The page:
Problems inherent in the October rush by Congress to “do something” about the faltering economy have now become patently obvious.
Has the $700 billion bailout package — put together in a frenzied whirlwind that swept away all reasoned debate — actually done any good?
If so, it’s hard to pinpoint the specifics.
And now, The Associated Press reports that most of the banks which bellied up to the trough to get their hands on “emergency” bailout money courtesy of the taxpayers won’t even come clean about what they’ve done with it.
“We’re choosing not to disclose that,” Kevin Heine, spokesman for Bank of New York Mellon, which received about $3 billion, told The AP.
A query of JPMorgan Chase, which walked off with about $25 billion, was met with a similar response. “We have not disclosed that to the public. We’re declining to,” said spokesman Thomas Kelly.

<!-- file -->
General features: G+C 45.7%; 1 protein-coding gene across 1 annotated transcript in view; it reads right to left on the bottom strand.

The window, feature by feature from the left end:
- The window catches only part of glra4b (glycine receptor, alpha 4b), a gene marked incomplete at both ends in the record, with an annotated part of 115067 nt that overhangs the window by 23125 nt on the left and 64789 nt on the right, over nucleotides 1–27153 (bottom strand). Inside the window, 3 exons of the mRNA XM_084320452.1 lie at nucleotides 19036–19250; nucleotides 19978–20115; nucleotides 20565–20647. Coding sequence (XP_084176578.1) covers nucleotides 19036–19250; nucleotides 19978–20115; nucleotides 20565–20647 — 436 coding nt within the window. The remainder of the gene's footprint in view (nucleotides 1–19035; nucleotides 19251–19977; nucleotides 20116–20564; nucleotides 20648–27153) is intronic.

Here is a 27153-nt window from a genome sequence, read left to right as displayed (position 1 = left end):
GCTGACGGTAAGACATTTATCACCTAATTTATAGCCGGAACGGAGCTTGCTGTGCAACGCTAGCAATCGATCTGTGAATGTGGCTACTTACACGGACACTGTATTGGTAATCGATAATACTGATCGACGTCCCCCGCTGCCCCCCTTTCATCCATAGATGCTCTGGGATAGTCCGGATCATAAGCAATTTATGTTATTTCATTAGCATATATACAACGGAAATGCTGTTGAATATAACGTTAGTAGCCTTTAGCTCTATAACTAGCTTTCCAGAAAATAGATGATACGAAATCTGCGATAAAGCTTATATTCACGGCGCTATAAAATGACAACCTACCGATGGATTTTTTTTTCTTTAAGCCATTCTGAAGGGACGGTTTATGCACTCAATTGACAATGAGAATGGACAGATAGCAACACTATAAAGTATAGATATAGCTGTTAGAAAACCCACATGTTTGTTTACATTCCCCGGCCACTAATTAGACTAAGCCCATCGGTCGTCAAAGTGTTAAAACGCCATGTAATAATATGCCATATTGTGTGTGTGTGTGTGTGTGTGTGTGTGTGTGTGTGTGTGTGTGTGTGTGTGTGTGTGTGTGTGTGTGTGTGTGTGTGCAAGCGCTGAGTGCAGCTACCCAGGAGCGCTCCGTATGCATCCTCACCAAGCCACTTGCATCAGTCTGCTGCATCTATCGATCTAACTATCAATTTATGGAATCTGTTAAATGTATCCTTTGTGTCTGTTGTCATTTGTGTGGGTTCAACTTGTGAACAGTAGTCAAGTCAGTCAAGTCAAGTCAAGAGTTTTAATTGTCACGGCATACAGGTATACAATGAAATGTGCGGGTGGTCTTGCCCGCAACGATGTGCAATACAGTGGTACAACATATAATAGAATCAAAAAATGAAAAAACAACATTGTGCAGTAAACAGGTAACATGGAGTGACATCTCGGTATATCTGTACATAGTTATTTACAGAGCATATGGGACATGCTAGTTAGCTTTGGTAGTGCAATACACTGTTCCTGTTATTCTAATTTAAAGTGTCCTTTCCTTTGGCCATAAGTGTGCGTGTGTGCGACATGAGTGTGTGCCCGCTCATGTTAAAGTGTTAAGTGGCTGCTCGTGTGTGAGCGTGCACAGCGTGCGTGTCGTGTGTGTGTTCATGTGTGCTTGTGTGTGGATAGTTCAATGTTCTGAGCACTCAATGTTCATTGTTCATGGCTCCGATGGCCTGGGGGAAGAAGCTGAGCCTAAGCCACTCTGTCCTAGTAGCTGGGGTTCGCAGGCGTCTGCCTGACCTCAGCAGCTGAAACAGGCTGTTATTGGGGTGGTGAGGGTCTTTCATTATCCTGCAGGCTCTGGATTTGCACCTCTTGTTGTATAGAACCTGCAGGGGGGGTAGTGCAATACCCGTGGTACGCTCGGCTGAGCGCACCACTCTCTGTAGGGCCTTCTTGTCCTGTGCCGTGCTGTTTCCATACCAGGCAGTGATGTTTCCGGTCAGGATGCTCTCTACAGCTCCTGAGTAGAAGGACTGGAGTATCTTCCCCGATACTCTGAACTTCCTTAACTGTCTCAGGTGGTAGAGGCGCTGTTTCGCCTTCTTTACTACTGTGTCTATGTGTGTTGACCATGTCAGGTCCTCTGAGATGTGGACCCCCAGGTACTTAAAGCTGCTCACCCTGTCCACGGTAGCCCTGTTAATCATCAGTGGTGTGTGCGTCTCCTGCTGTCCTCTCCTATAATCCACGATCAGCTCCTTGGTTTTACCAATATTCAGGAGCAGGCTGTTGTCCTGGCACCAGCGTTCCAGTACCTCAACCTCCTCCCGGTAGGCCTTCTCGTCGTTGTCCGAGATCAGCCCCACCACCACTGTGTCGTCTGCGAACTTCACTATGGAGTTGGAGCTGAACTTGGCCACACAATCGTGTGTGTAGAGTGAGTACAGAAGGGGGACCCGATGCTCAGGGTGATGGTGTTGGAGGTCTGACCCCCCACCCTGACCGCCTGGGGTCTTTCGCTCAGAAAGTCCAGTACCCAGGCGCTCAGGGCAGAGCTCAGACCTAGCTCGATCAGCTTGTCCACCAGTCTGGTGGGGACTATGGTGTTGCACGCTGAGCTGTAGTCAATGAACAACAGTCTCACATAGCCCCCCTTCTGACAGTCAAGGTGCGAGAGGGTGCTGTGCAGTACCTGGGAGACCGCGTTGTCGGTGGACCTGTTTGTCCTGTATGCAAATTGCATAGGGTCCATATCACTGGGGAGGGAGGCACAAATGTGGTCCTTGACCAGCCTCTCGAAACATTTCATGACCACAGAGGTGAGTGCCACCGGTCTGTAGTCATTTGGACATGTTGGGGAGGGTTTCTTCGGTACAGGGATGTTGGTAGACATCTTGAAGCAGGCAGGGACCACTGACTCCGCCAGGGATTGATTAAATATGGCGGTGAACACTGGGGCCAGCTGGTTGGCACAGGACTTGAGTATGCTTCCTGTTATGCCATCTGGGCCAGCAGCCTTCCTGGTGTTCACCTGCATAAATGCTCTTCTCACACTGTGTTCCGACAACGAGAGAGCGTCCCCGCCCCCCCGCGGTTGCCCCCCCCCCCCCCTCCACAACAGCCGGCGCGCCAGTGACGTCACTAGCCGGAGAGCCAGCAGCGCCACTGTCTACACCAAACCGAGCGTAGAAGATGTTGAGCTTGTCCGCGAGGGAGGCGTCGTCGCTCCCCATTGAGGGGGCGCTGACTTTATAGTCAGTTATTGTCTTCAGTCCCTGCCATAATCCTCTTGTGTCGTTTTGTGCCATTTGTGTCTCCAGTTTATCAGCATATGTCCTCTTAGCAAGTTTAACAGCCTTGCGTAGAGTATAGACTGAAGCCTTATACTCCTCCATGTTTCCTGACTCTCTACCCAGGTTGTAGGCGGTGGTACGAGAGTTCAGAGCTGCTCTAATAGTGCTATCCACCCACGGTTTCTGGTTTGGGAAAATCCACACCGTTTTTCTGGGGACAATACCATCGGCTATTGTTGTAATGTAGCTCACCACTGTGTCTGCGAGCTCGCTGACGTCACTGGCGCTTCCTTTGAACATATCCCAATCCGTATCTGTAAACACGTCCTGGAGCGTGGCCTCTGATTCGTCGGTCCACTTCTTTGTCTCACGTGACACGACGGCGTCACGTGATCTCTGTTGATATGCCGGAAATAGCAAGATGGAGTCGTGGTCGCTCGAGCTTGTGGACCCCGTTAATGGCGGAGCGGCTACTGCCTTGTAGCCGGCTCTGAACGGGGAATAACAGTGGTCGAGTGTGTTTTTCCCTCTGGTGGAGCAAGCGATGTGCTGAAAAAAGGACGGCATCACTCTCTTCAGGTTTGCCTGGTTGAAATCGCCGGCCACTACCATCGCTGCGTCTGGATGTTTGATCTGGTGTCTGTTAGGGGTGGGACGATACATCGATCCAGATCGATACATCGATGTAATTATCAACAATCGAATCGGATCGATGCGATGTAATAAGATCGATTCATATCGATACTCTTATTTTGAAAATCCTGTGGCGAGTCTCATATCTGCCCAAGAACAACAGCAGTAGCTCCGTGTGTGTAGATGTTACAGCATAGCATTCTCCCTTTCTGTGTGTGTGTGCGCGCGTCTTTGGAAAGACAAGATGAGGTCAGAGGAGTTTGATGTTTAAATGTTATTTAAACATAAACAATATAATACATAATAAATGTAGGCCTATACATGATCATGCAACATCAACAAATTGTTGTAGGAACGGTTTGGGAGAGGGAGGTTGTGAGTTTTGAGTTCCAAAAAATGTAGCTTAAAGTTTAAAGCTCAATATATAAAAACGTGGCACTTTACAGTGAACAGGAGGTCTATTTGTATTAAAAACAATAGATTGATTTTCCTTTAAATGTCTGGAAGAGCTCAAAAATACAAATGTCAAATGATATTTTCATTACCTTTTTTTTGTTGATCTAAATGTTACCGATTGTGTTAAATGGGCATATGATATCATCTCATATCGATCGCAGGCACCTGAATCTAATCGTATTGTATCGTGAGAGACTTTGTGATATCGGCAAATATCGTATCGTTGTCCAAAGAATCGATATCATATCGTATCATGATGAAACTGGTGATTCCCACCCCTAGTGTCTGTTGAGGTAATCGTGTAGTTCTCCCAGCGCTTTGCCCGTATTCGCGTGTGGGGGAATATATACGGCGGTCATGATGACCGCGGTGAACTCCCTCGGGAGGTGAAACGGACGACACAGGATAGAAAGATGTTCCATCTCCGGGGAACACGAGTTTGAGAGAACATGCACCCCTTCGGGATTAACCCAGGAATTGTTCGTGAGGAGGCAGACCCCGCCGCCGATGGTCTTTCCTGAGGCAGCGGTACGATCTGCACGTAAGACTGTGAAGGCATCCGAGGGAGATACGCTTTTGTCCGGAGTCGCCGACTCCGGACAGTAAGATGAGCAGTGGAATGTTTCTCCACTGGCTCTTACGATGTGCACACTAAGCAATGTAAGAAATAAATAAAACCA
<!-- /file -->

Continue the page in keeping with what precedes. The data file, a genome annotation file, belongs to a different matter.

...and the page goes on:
All in all, 21 banks declined to provide specifics, some arguing they manage capital in “aggregate,” making it difficult to prove dollar-by-dollar tracking.
Yes, there was always the danger that congressional micromanagement of the funds would hinder any effectiveness the money might have.
But it’s hardly micromanagement to expect that financial institutions which accept taxpayer bailout money be prepared to make public at least a minimal accounting of those funds.
Perhaps if Congress had acted with deliberative forethought rather than politically expedient haste, taxpayers would have a better idea of what has happened to $350 billion of their own money.